The presidential traverse of the AT in NH White Mountains is spectacular hike, the crown jewel for many thruhikers on the AT. I will let others argue it but, its above treeline from the base of Eisenhower to the south to the where the Osgood trail (AT) heads into the wood on Mt Madison. For most this is not a one day trip and the overnight logistics causes many folks a lot of heartburn. Many thruhikers are capable of making this a two day hike but that is pushing it. Add in all the extra miles to grab the summits on blue blazes and some may want three days. The problem is that there are zero legal camping options on the AT above treeline except for a paid for reservation at Lake of the Clouds Hut and Madison Hut. (No work for stay options this year). Lake of the Clouds makes a reasonable day north bound from Nauman tentsite adjacent to Mitzpah spring hut but that sets a hiker up for a night at the RMC sites on Mt Adams. Some may push through to the very busy Valley Way tentsites below Madison Hut but making it to the first legal site on the Osgood Trail (Osgood tentsite) is a really long day. The only other options are to go down side trails but practically there are only two side trails worth considering and that is Edmands Path just north or Eisenhower and the Jewell trail. The trails that go east along the ridge all drop down very steep trail quite a distance and elevation before marginal woods are reached and Ammonusuc Ravine trail is specifically no camping until way down almost at the base of the ridge, even then the woods are not great.
Edmands Path tends to be too short of a day from Nauman for northbounders and most southbounders go up and over or around Eisenhower and take their chances on the limited legal sites between Eisenhower and Mt Pierce or just head to Nauman. Note both Caps ridge trail and Castle trail off Jefferson are a very long drop down to suitable terrain to camp.

So that leaves the Jewell trail. I used the " " around the campsite as this is not a formal campsite like the others along the AT in the whites. Its just a legal spot that many thruhikers end up using. Its been that way since I have been hiking in the area. The good news is if anything in the intervening years there are more viable camping spots in this area. The bad news is that despite some recent rain any evidence of the water that used to cross the trail along this trail was gone. So this is a dry campsite. The closest water is a spigot on the summit of Mt Washington and a usually reliable spring on the AT south of the Jewell trail just before the junction with the north Mt Clay loop trail. So you need to haul water to this spot.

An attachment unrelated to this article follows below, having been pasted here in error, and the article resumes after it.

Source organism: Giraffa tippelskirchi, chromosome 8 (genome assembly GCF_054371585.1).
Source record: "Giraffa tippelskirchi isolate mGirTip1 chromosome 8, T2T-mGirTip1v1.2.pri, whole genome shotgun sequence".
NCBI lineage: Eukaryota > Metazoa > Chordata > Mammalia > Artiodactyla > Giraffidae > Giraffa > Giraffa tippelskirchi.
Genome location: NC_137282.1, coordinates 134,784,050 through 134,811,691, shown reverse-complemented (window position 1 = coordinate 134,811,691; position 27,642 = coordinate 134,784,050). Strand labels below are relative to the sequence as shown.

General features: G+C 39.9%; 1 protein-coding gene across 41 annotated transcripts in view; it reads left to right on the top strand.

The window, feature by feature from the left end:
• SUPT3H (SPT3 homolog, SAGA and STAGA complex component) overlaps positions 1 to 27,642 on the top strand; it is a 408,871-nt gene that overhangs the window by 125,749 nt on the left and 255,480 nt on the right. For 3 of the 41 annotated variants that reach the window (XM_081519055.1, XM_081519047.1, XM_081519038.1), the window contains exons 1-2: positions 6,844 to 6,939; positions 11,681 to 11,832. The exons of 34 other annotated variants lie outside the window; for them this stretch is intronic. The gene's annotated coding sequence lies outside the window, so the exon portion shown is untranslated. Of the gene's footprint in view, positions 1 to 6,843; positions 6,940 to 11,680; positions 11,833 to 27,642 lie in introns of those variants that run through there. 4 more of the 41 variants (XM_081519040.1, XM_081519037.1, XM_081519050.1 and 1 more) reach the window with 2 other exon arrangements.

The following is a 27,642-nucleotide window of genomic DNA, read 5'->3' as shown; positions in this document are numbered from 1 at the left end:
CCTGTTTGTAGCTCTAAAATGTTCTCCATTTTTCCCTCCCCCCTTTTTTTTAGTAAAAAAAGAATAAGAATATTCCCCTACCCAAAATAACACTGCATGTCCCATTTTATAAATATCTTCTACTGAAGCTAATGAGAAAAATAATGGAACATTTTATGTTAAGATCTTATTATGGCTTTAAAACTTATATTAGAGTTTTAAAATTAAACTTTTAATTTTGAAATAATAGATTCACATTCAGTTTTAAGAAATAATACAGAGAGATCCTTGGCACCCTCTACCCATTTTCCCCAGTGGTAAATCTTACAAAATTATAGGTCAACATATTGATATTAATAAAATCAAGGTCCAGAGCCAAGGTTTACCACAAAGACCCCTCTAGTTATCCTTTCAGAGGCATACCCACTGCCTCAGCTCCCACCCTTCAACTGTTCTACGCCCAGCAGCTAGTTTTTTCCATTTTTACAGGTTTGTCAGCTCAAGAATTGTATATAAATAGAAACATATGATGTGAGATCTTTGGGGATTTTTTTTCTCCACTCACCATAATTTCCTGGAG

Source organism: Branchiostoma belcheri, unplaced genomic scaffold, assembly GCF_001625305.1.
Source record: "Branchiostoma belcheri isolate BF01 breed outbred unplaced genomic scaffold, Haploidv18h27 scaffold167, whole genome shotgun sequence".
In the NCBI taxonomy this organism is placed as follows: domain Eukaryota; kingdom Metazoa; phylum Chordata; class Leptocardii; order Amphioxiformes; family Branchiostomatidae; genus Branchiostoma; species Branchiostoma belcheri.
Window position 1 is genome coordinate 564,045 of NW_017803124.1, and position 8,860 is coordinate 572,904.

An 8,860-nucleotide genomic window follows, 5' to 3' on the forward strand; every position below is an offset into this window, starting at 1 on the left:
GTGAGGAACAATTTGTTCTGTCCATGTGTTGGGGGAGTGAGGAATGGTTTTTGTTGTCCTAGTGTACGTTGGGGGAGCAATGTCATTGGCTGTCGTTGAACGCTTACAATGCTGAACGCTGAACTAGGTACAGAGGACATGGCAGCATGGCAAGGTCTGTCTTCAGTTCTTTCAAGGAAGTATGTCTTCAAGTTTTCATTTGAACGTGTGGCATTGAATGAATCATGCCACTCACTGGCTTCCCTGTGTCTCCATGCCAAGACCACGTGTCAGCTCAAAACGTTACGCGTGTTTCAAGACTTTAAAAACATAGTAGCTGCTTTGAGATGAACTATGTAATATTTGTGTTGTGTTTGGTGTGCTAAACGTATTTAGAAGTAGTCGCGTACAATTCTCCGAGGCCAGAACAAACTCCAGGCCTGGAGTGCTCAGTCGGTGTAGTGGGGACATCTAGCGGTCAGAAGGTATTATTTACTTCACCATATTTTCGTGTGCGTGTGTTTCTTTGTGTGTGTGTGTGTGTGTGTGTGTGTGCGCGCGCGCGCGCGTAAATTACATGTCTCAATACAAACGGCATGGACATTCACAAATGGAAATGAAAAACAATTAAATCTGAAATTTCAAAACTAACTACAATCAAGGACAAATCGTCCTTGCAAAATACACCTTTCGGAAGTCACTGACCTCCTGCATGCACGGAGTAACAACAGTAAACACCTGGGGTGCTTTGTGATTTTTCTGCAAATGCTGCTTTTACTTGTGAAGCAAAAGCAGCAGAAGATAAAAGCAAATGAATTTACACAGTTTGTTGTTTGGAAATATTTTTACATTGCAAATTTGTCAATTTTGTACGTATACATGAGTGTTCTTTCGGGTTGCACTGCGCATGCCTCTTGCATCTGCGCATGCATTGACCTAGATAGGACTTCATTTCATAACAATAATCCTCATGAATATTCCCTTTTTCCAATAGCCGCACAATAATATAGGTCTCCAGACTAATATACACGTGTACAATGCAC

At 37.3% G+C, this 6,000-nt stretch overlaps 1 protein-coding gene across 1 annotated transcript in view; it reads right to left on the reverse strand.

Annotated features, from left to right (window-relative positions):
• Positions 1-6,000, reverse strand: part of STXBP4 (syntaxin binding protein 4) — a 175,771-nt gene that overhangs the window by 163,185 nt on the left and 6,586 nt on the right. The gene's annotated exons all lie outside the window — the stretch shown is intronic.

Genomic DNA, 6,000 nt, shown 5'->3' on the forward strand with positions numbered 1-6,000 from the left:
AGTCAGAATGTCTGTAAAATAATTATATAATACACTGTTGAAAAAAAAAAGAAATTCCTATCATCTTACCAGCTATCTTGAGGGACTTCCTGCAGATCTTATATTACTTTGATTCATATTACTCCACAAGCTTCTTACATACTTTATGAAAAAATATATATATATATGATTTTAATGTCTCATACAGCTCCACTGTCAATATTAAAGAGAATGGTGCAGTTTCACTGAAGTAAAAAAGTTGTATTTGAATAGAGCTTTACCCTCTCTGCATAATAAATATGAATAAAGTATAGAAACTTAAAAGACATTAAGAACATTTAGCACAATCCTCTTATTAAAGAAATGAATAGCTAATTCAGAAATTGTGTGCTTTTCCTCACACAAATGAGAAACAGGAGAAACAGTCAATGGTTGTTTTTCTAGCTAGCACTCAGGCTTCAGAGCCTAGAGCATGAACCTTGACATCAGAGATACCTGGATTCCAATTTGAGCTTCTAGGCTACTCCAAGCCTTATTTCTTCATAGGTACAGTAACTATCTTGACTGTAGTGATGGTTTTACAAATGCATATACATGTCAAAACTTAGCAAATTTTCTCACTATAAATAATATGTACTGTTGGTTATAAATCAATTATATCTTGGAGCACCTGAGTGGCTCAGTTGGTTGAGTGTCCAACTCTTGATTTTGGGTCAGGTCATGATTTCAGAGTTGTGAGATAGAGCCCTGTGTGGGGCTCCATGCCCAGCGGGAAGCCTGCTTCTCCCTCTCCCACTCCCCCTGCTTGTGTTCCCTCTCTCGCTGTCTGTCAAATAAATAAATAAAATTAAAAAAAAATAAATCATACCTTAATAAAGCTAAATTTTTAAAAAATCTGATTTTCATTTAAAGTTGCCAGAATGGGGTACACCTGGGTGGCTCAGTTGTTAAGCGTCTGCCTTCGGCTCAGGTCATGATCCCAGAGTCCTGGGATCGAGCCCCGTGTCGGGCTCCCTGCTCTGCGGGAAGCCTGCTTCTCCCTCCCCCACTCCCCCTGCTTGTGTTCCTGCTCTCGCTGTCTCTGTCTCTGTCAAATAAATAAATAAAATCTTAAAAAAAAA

The same news that has been for years is like Edmands Path, its long way off the AT. Its about a 1000 foot loss of elevation and a mile off the AT. It a rocky bony trail down slope (far rockier and bonier than the AT in this area) and it means slow going. Folks do trail run down this but my guess is for most its downhill rock hop.At my steady but slow gait it took me 50 minutes to get to the Alpine zone border from the AT and another 10 minutes to the site. The trail follows the top of a ridge roughly paralleling the cog railroad with a deep valley separating the two, its starts out in mostly rocks but transitions to the low incredibly thick Krumholz vegetation. It eventually slabs off the ridge down into the trees that quickly get taller and a low understory starts to appear. There are various small campspots just below the Alpine zone sign but many are on drainages and would be wet if it rained with little headroom. Feel free to look but in less than 10 minutes there is relatively flat area with some open space and a limited view north. What has expanded substantially over the years are camping options in the woods to the left of the main tentsite, there is path that heads south slightly uphill to numerous spots that may hold a tent.The trees are large enough to tie a hammock down low. No good reason to go lower on the trail as the woods get tighter. and steeper.

My standard warnings still apply, despite being in the woods this is a ridge facing west and that is where the weather frequently comes from. The ridge will form its own weather and in the summer its a magnet for thunderstorms. Yes there is cover but the ridgeline is not that far away. Lighting strikes and the associated boom will be near instantaneous. The other warning is this is very popular dayhike trail. Folks will be on it early and late. There is no good reason to hang around there with the ridgeline near by. A couple of miles down and a lot more elevation drop is the cog base station. It has got a concession stand but that is it, the nearest variety store is several miles down the base station road near the ski area. If you have cravings fill them at the Mt Washington Summit. The other thing to consider is there are no outhouses but these paths in the woods may be tempting for day hiker to use for toilet so watch your step.

I do have a couple of photos but my phone is not cooperating. I will post when I can but its quite obvious.